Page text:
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Heritable influences on amygdala and orbitofrontal cortex contribute to genetic variation in core dimensions of personality.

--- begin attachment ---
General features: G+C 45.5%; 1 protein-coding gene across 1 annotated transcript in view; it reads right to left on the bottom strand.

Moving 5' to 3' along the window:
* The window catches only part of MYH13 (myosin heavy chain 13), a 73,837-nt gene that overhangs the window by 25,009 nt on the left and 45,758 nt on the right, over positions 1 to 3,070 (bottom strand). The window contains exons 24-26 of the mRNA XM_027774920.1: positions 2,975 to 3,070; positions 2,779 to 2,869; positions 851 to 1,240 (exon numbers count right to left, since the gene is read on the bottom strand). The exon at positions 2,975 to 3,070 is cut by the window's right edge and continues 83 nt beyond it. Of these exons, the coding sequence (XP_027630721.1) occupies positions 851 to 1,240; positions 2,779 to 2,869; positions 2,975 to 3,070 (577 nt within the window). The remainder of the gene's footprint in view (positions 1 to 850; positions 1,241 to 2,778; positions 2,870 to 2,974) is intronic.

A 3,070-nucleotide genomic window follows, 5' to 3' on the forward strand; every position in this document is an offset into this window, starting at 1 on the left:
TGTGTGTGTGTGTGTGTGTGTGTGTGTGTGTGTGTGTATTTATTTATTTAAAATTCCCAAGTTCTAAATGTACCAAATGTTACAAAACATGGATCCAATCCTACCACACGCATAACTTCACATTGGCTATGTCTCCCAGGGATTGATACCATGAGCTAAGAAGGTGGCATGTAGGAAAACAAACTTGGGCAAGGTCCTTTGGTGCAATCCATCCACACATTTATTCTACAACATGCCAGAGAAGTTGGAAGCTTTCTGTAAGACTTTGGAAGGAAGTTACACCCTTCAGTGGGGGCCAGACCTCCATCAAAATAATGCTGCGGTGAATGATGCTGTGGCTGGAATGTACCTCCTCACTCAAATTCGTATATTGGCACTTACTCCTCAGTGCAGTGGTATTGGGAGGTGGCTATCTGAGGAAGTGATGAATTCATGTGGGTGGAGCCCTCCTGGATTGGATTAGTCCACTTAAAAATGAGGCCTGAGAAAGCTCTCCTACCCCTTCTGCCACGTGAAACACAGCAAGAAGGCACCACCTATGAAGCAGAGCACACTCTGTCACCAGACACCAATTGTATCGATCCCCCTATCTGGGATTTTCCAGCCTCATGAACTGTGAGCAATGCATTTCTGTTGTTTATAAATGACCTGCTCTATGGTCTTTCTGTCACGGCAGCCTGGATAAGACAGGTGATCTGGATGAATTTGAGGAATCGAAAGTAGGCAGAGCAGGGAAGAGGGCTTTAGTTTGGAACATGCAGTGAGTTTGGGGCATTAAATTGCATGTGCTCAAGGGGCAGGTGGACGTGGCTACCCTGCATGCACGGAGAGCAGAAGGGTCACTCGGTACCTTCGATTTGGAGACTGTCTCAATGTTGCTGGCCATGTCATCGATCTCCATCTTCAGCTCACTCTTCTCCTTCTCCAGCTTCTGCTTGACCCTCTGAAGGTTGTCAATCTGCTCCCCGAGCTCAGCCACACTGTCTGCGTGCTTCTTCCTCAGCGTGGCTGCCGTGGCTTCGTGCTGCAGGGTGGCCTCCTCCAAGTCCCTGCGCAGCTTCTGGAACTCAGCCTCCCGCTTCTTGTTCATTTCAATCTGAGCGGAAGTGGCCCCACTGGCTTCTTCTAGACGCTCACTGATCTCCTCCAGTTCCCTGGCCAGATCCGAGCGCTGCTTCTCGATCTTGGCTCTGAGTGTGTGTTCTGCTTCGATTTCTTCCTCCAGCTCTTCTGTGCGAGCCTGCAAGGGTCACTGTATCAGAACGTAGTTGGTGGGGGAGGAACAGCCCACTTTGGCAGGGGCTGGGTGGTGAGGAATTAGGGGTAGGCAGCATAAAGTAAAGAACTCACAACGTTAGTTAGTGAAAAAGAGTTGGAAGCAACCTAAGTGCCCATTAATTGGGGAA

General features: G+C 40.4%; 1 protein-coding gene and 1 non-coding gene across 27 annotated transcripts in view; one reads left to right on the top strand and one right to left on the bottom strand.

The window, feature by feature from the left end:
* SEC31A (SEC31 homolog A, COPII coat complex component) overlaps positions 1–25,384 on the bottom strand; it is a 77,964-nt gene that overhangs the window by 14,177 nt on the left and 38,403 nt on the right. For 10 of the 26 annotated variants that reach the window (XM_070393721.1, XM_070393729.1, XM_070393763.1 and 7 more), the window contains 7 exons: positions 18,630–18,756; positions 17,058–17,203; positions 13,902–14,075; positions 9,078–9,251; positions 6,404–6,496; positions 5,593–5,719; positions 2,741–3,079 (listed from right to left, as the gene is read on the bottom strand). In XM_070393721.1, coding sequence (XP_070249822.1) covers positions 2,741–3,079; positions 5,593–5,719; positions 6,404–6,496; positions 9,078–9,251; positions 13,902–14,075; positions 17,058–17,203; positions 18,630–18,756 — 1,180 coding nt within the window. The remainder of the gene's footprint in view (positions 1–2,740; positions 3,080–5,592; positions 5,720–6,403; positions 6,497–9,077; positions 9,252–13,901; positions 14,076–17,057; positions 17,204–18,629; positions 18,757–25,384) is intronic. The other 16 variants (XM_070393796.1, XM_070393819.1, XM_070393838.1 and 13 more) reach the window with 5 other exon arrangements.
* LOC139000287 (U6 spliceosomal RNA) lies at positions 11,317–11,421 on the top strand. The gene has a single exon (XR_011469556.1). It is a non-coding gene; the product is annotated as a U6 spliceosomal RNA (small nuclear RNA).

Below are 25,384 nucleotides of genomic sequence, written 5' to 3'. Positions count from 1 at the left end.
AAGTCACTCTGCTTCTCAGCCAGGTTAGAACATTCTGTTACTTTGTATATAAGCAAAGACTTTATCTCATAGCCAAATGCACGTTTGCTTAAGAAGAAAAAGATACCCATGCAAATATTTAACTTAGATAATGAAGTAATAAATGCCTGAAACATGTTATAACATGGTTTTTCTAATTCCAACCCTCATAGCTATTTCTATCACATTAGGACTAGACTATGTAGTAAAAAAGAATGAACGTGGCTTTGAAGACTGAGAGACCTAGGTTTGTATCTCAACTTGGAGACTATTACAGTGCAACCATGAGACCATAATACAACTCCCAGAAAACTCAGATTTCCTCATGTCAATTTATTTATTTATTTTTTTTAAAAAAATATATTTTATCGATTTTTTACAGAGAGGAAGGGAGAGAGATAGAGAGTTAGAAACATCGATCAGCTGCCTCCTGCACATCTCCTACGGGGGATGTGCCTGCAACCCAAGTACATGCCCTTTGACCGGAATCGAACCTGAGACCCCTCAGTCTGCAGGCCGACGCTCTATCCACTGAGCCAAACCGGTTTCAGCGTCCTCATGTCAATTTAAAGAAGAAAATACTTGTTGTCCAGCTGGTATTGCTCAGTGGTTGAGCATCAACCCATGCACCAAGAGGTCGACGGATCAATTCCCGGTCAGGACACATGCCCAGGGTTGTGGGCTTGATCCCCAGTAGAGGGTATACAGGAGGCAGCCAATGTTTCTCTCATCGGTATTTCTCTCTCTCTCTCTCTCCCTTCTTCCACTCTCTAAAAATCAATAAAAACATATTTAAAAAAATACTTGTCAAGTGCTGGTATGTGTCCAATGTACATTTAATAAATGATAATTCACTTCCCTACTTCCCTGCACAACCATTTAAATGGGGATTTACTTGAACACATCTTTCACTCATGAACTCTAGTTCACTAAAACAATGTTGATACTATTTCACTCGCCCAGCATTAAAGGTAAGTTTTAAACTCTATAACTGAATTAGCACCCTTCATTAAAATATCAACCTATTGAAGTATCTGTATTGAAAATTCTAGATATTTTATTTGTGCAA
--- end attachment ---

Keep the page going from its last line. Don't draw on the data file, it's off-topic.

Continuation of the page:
While many studies have reported that individual differences in personality traits are genetically influenced, the neurobiological bases mediating these influences have not yet been well characterized. To advance understanding concerning the pathway from genetic variation to personality, here we examined whether measures of heritable variation in neuroanatomical size in candidate regions (amygdala and medial orbitofrontal cortex) were associated with heritable effects on personality. A sample of 486 middle-aged (mean=55 years) male twins (complete MZ pairs=120; complete DZ pairs=84) underwent structural brain scans and also completed measures of two core domains of personality: positive and negative emotionality. After adjusting for estimated intracranial volume, significant phenotypic (r(p)) and genetic (r(g)) correlations were observed between left amygdala volume and positive emotionality (r(p)=.16, p<.01; r(g)=.23, p<.05, respectively). In addition, after adjusting for mean cortical thickness, genetic and nonshared-environmental correlations (r(e)) between left medial orbitofrontal cortex thickness and negative emotionality were also observed (r(g)=.34, p<.01; r(e)=-.19, p<.05, respectively). These findings support a model positing that heritable bases of personality are, at least in part, mediated through individual differences in the size of brain structures, although further work is still required to confirm this causal interpretation.

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